Do Diagnostic Tools Cost Too Much?

Charlie Gorman, ETI Executive Manager

 

With the increased complexity that technology brings to the automobile, has diagnosis become too difficult because the equipment used to perform diagnosis has become too expensive? This is a question I have been asked several times this year.

 

The premise is that, with constant advancement in vehicle computer technology, shops are going to need more sophisticated scan tools to keep up; most shops can't afford to purchase them all, so … what do they do?

 

The fear of being left behind technologically is not new. We have seen it over and over again. It seems like every time a new technology comes along there are those that predict it may cause irreparable damage to our industry. Examples include alternators, disk brakes, electronic ignition, fuel injection and computer controls. Now all of these systems seem completely normal and I would guess that going back to work on preceding systems would be the technological challenge. Not only because these systems are unfamiliar to many younger technicians, but also because these systems required the use of older equipment that might not exist in many shops today.

 

There has never been an example where technology has stopped shops from doing business. If you have to buy more equipment, so do all of your competitors. The playing field remains level. Of course, this cost has to be passed on to consumers in some way, but they benefit too because this equipment speeds up the diagnostic process and reduces labor costs. Buying new equipment on a planned regular basis is a requirement in almost every business. Not keeping up with newer technology can cause any business to lose its competitive advantage.

 

The reason the cost question is being asked more frequently now has to do with purchasing factory scan tools. Some say that vehicles cannot be repaired properly unless one purchases the same scan tools a new car dealer uses. Of course this isn’t true, enhanced aftermarket scan tools do an excellent job of providing diagnostics for the vast majority of repairs and for the approximate cost of one factory tool you can repair several brands. Consensus seems to be that shops should own factory tools for the brands they specialize in or see most often and then use aftermarket enhanced tools for the rest.

 

For years technicians complained that they couldn’t get their hands on factory scan tools and now that these tools have become more available they are complaining about the cost. Factory tools can cost anywhere from sub $1,000 to as much as $15,000 or more, but in 1985 a computerized tune up machine cost $25,000 in 1985 money. That’s $50,000 in today’s money. How many scan tools does that buy?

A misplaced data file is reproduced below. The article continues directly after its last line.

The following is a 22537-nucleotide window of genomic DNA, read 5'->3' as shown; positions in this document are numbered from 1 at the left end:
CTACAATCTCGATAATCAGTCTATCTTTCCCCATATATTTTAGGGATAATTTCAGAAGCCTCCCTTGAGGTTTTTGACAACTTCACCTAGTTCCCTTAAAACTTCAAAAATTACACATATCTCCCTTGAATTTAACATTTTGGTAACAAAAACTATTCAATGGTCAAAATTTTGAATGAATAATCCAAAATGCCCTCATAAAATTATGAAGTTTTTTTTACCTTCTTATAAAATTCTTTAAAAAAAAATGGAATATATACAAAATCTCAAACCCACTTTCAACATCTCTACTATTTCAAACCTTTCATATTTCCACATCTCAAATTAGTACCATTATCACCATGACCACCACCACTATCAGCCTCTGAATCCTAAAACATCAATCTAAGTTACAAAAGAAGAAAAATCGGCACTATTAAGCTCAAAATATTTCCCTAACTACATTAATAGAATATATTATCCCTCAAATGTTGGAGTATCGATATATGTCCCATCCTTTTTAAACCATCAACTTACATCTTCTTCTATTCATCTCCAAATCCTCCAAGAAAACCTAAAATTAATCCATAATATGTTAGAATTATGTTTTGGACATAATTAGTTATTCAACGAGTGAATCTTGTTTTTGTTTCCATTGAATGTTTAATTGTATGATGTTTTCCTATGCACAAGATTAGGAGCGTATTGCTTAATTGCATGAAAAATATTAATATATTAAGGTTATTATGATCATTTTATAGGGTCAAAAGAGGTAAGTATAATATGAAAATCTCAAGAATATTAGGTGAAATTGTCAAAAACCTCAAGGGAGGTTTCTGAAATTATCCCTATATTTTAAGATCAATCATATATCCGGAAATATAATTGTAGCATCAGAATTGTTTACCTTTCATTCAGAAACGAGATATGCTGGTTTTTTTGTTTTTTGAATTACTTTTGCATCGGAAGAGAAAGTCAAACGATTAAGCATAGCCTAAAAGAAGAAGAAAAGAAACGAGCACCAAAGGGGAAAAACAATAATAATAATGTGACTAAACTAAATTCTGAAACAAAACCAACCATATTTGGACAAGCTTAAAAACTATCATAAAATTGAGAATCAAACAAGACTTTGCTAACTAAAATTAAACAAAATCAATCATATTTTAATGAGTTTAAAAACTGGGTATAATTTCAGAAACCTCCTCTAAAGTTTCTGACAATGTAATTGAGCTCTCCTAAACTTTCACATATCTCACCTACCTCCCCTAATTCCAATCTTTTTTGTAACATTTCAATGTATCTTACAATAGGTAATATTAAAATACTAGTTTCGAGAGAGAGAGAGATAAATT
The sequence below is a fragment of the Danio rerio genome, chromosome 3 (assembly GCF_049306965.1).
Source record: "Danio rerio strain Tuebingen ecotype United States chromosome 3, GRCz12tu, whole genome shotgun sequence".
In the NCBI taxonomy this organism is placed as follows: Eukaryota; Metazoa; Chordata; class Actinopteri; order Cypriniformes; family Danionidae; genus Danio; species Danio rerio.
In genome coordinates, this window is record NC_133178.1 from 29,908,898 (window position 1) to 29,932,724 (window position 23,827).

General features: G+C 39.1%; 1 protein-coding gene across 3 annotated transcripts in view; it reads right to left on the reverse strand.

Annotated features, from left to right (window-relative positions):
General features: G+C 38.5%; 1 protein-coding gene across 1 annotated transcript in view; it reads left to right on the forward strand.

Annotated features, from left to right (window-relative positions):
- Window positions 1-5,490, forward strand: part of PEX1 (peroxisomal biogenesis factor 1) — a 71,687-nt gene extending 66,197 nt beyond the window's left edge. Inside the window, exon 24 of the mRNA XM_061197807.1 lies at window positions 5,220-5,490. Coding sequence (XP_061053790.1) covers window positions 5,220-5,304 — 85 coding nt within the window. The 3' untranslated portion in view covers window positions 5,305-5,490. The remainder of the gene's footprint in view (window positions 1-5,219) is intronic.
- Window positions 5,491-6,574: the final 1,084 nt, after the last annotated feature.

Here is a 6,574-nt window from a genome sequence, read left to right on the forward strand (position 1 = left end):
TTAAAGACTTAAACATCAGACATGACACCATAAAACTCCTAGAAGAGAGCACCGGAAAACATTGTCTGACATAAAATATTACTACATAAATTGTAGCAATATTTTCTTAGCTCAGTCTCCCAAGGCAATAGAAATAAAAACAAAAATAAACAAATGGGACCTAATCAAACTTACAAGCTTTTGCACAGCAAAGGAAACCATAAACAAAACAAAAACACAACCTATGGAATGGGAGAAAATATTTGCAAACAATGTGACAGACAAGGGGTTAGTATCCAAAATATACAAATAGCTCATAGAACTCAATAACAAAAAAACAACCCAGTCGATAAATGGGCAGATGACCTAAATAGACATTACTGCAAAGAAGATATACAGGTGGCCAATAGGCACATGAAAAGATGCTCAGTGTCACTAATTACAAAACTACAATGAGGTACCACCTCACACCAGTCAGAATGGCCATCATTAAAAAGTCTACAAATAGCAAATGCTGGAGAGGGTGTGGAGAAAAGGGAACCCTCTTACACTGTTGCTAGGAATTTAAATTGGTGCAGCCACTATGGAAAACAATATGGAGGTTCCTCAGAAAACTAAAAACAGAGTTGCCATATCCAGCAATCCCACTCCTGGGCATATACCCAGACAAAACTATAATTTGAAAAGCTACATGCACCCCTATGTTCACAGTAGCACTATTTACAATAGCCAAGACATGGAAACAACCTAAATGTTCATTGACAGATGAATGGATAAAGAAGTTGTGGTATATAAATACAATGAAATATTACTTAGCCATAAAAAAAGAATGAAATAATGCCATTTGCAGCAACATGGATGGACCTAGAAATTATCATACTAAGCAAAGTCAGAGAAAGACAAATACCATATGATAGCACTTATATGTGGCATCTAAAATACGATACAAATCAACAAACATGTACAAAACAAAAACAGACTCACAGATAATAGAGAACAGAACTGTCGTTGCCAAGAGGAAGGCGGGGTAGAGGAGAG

But even better is the fact that factory scan tools are becoming less expensive. As more and more OEMs turn to PC based platforms hooked to inexpensive vehicle interfaces, the cost is shifting from hardware to software, and since software can be accessed on an as-needed basis, the overall cost will be going down.

 

We needn’t worry about the cost of diagnostic equipment due to the increased complexity of computer systems on vehicles going forward. The real problem has little to do with tools. It is training. If technicians and shops become specialized it will be because it is difficult to learn and retain what is necessary to be good at fixing all brands, especially when some low volume brands are not seen often enough for technicians to become proficient repairing them.

 

But, this too will take care of itself. Complexity in diagnosing some of the less popular brands and/or more exotic brands have given rise to mobile diagnostic specialists. These individuals have taken the time to learn complex systems and have made the investment in special factory tools that allow them to fill the gap when shops that prefer to cater to the mainstream decide they can use the help. Spreading their mobile service over a broad territory ensures that the specialists have enough business to be profitable.

 

I don’t think there is a problem to worry about here. I predict that as in the past, cars will continue to be repaired by new car dealerships and aftermarket repair shops alike. Shops will continue to have several equipment options within several price ranges. Free and open market places have a tendency to adjust to almost any changes including changes in complexity. Ours is no different.

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